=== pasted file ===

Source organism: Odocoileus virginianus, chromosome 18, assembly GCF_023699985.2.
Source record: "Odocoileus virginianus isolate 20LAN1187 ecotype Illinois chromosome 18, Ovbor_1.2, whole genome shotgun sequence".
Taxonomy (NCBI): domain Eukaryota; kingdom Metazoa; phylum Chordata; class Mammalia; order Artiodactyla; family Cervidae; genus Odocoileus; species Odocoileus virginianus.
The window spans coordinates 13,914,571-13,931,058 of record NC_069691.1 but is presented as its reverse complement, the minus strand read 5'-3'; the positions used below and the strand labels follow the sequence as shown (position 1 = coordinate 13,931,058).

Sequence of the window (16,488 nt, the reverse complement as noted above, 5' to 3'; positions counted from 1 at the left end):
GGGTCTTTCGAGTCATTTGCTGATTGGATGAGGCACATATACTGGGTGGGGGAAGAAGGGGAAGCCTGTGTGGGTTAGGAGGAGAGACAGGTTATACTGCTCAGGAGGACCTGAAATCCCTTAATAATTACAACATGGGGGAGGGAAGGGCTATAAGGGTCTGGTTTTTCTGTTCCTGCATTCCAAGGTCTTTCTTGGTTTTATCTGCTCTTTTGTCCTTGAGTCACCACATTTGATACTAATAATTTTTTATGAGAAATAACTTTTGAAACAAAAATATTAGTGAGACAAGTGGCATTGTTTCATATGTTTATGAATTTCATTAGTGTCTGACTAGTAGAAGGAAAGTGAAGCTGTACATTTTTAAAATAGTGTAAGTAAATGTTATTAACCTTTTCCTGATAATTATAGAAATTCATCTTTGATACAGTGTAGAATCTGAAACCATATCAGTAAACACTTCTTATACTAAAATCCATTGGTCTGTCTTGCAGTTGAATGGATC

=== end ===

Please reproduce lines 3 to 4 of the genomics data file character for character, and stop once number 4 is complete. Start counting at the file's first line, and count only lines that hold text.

Taxonomy (NCBI): domain Eukaryota; kingdom Metazoa; phylum Chordata; class Mammalia; order Artiodactyla; family Cervidae; genus Odocoileus; species Odocoileus virginianus.
The window spans coordinates 13,914,571-13,931,058 of record NC_069691.1 but is presented as its reverse complement, the minus strand read 5'-3'; the positions used below and the strand labels follow the sequence as shown (position 1 = coordinate 13,931,058).